By Alex Smith Jr.

I went to an advance screening of the film RUSTIN last night (Oct. 12, 2023). It was opening the 35th Anniversary of the LGBTQ+ Annual Film Festival here in NYC. This film is a triumph plain and simple. I am trying to hold back from using to many superlatives to lavish on this film.

Directed by George C. Wolfe, I thought the film would be good, but I had forgotten how much of a genius Wolfe is. The film is much better than just good. RUSTIN works on every level of filmmaking from the screenplay to the superior storytelling, the individual performances, and character portrayal/development and of course sharing the story of one of history’s unsung heroes. The film over performs!

Start to finish the story keeps you engaged there is no single false moment in it. Coleman Domingo who plays Bayard Rustin in the film so completely embodies the character, so you fully relate to his story. He of course dominates this film.

His portrayal encompasses the character with such depth of spirit. You get a look into the life of a Black gay/sgl man of his time. He is so sensitive, real and unapologetic in this portrayal.

This portrayal never sinks into gay stereotypical characterizations which IMO there is still too much of that on film, television and in theater. To Wolfe’s credit the film never sinks into what would have been easy and predictable.

Rustin’s homosexuality becomes the greatest obstacle for him to overcome as one of the architects and directors of the historic 1963 March on Washington. It’s clear this became an obstacle because of the straight men involved with the civil rights movement. These titans included Martin Luther King Jr., Adam Clayton Powell Jr., James Farmer, Medgar Evers, John Lewis, Whitney Young, Roy Wilkins (just look at those names!), this is the central conflict of the film and Rustin masterfully overcomes it.

It was amazing to see the depiction and interaction of all those great civil rights leaders. These were all Black men from different perspectives working to overcome a racist America. Despite their difference together they found a way achieve something monumental.

The film educates its audience in so many ways. First and most importantly it shows Rustin’s impressive organizational skills while telling a great historical story. It shares insights into political characters, their disputes and differences of opinions between the civil rights leaders, while remaining engaging and not preachy.

Jeffrey Wright and Audra McDonald are simply excellent as are all the cast. Be warned! The film also has some highly emotional moments that will make you weep.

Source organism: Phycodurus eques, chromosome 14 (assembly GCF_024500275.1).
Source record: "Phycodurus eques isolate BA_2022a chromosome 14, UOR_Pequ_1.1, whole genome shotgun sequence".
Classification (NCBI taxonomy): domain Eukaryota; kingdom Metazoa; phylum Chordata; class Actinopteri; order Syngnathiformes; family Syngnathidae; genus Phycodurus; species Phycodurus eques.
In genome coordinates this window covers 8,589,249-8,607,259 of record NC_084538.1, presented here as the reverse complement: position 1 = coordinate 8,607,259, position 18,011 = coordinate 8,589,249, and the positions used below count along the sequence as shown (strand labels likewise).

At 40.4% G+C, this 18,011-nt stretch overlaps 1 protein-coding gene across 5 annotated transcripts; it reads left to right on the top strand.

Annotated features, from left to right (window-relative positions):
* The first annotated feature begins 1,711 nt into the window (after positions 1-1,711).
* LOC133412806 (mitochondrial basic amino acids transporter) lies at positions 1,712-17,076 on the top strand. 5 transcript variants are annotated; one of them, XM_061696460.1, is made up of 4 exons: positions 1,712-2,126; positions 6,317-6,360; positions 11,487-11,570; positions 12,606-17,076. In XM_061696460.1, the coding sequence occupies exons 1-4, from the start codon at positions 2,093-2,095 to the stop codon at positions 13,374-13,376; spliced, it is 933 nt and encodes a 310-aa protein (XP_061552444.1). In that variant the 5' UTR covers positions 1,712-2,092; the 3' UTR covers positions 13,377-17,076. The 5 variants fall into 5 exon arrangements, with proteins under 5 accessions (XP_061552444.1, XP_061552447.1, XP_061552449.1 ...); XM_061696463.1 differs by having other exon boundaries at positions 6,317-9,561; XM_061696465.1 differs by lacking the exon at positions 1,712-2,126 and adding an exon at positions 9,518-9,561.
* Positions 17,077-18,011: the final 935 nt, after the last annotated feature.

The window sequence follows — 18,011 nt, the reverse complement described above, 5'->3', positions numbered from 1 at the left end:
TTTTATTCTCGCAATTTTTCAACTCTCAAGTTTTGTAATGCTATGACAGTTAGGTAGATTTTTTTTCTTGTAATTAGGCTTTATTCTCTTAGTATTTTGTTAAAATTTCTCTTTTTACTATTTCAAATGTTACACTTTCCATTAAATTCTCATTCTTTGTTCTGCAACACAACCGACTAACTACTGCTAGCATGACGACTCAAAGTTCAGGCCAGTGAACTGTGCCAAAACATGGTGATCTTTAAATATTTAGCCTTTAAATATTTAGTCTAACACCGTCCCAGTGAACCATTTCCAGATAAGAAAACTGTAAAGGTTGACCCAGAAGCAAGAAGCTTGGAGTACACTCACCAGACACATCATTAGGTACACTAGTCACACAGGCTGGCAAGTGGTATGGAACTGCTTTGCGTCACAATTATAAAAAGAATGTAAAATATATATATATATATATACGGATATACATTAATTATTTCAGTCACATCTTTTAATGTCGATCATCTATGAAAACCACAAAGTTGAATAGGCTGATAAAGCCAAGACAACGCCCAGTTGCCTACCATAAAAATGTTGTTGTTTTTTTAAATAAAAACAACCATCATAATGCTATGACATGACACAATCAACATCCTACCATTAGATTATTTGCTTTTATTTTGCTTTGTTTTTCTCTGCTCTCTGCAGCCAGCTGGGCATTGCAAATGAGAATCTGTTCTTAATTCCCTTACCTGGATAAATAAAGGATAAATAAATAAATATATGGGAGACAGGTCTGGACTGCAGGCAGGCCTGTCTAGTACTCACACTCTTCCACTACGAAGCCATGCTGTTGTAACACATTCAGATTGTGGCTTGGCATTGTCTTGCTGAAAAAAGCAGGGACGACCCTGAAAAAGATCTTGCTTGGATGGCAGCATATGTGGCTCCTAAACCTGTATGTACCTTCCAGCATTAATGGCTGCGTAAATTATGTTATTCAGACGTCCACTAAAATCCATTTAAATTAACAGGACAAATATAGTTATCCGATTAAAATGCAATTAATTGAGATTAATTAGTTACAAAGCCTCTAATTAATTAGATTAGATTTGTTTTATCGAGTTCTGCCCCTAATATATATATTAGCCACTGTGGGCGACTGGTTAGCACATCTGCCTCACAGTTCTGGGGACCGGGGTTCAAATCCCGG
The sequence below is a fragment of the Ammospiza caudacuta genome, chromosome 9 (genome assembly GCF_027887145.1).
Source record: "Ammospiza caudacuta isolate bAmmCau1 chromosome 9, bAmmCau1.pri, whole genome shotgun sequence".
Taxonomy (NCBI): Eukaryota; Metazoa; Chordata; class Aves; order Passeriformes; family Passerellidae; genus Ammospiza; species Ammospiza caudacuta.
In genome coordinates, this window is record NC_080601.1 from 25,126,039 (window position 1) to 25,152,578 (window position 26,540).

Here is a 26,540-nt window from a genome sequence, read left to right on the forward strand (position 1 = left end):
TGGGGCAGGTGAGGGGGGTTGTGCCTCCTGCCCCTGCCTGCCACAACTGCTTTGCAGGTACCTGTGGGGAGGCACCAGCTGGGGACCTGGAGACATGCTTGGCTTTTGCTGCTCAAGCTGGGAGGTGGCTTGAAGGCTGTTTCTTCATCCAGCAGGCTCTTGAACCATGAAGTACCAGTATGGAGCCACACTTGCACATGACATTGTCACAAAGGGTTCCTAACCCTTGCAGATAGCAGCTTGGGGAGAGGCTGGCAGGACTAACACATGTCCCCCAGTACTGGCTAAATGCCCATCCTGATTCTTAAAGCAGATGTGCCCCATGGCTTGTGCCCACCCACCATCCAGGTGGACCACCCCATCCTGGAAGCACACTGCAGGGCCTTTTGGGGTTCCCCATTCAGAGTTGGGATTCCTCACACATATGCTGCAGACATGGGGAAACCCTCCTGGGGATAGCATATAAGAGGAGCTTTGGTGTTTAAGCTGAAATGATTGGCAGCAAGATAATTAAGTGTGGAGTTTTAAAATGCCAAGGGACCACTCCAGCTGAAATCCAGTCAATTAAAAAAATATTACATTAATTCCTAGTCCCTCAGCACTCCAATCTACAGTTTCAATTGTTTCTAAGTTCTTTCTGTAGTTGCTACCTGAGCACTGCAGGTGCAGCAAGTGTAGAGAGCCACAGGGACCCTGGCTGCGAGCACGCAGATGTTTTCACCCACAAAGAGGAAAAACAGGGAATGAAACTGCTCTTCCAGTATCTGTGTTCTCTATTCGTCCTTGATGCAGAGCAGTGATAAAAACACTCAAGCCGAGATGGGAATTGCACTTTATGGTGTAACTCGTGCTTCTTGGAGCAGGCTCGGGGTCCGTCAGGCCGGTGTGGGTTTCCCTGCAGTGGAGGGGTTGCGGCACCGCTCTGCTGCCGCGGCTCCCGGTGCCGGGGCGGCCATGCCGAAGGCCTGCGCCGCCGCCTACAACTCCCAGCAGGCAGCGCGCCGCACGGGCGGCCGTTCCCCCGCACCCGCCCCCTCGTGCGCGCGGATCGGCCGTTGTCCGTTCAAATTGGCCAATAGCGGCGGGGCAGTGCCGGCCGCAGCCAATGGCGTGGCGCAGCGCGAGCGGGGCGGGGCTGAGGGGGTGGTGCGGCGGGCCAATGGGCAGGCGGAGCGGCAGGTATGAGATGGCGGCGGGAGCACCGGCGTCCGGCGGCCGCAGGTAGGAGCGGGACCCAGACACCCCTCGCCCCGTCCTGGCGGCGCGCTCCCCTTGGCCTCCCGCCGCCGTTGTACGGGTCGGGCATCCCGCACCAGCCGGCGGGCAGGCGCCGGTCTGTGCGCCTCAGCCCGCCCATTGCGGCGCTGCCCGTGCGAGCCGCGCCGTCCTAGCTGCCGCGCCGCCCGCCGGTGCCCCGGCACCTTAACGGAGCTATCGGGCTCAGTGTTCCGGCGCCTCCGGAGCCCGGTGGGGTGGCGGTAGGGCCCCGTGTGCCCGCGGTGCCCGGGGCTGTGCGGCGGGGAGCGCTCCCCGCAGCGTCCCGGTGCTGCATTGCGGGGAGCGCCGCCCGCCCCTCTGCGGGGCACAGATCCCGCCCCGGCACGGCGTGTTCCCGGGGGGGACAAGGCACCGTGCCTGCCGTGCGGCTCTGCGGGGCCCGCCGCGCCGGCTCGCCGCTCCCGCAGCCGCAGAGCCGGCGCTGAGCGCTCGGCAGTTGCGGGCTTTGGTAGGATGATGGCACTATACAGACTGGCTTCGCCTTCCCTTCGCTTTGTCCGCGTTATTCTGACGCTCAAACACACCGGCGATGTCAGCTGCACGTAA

The audience reaction was the icing on the cake for me. The audience was comprised of mostly young Black LGBTQ+ people under 35. I was overjoyed to see their reaction to the film. They were ESTACTIC from start to finish. They applauded throughout, they cheered, and they cried.


The guy in front of us literally was sitting on the edge of his seat through the entire film. A film biography of a man who made an impact at least three generations ago and can evoke a response like that from this present generation is beyond special. RUSTIN should be an odds-on favorite for many Oscars but even without that it is a triumph still.

By the way, Barack and Michelle Obama were producing partners on this film. Don’t you just love them. The film premiered in November and is now in theaters and on Netflix.

I am giving nothing away since it is all well-known history, but it’s the historical details that most of us do not know. It also delved it the lack of female speakers in the March. I will not give those details away – see the film.

P.S. I did have one occasion to see Baynard Rustin. I was about 15 and I was coming out of the subway station at the A & C line at Hoyt & Schermerhorn St. It was in the afternoon, and I saw this very tall, very dark distinguished looking man with this grey hair and a blue pin striped suit. It was Rustin. There was no missing him, he towered over everyone, and he strode like a king. Whenever I am in that station now, I think of that passing encounter.

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